Crash victim operated Ricardo & Sons Appliance Repair
by Julye Keeble, staff writer
Ricardo Castillo Sr. of Uvalde was known as an appliance repair man who helped many people around the area regardless of their ability to pay, so it’s no surprise that even in death he continues to give by donating his organs to save three lives.
Castillo, 64, died in San Antonio after a rollover wreck occurred Feb. 4 on U.S. Highway 83 North approximately five miles past Country Junction. The family says he was returning from a repair job in the Concan area.
He ran Ricardo & Sons Appliance Repair.
Though he was mostly retired, “If someone needed him, he would make an effort and go out there,” said his daughter Sonia Castillo Ochoa.
Ochoa describes her father as a kind man, someone honest and respectful of others. She said he helped many elderly customers and was quick to help those who could not afford to pay much, if at all, and always told customers if the cost of the repair would exceed the cost of purchasing a new appliance.
The wreck was not the family’s first brush with tragedy, as on Aug. 29, 2016, the family lost their home of 20 years to a fire.
Three fire trucks and about 20 Uvalde Volunteer Fire Department firefighters arrived at the East Leona Street residence to help fight the fire, but the house, including the tools Castillo used to operate his business, was a total loss.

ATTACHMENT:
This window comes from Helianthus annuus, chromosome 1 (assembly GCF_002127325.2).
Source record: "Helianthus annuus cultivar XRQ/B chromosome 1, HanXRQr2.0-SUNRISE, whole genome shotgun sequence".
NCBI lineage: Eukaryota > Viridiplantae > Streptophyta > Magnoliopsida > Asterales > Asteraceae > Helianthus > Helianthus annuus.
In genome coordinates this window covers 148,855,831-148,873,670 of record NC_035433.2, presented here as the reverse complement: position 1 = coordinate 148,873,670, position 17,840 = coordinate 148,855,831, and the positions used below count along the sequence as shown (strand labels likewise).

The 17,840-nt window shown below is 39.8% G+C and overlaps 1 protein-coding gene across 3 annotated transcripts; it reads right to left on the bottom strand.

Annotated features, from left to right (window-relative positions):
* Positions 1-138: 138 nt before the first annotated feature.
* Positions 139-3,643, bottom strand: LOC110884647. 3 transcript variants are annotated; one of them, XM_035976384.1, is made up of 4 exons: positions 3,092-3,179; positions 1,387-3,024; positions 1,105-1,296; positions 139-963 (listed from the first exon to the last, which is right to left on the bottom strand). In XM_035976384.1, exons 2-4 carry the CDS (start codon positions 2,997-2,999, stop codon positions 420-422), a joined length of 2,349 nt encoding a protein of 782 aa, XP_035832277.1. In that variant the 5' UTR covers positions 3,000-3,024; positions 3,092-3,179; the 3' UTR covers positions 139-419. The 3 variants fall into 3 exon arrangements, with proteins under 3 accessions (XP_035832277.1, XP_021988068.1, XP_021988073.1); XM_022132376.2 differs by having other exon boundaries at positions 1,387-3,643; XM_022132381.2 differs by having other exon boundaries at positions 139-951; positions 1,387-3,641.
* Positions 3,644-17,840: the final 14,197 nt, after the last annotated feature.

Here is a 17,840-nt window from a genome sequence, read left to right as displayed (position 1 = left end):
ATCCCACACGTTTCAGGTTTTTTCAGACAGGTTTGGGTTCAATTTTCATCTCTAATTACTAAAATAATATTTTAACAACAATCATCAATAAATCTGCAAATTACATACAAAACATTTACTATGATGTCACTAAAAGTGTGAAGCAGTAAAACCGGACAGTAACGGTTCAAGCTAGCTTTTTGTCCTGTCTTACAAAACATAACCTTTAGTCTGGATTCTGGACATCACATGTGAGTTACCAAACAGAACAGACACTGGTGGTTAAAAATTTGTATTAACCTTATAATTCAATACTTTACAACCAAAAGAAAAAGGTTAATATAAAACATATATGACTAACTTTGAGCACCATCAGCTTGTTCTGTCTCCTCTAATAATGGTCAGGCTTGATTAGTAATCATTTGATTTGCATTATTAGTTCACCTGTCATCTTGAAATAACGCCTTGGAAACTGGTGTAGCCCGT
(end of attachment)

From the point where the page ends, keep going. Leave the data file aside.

Castillo and his wife, Melba, counted themselves lucky at the time to have each other. Ochoa says she remembers remarking to her parents at the time that at least everyone was safe and no funerals had to be planned.
Castillo’s large family had been saving money for a family reunion but instead donated the savings, as well as their labor, to rebuilding the home.
“It was a family reunion of sorts, as everyone came to help,” Ochoa said.
In December of 2016, Southwest Texas Junior College air conditioning and refrigeration instructor Richard Flores and his students presented Castillo with a Christmas gift of new tools for appliance repair.
Castillo served as a mentor to other repairmen, and was always willing to assist anyone with a difficult repair. “He would often work through dinner, working until the job was done for his customers,” Ochoa said.
She said when the hospital asked if the family was willing to donate his organs, her four brothers immediately agreed, and she was in favor of the idea to honor her father.
The hospital allowed them to film an honor walk to the surgical room where the organs were to be harvested, and the family added the song “My Old Man” by the Zac Brown Band, which they feel captures their father’s spirit.
Castillo was able to donate both kidneys and his liver. “Those donations saved three lives,” Ochoa said, adding it is what she feels her father would have wanted.
The family has opened a GoFundMe account to help with funeral expenses, at www.gofundme.com/f/richard-castillo-funeral-expenses. As of Wednesday morning, $1,610 had been raised of a goal of $5,000.
The family also held a burger plate sale on Saturday, which Ochoa said many people helped with and donated to.
A funeral service will be held today at 11 a.m. at the Chapel of Serenity at Hillcrest Memorial Funeral Home of Uvalde. Interment will follow at Hillcrest Cemetery.
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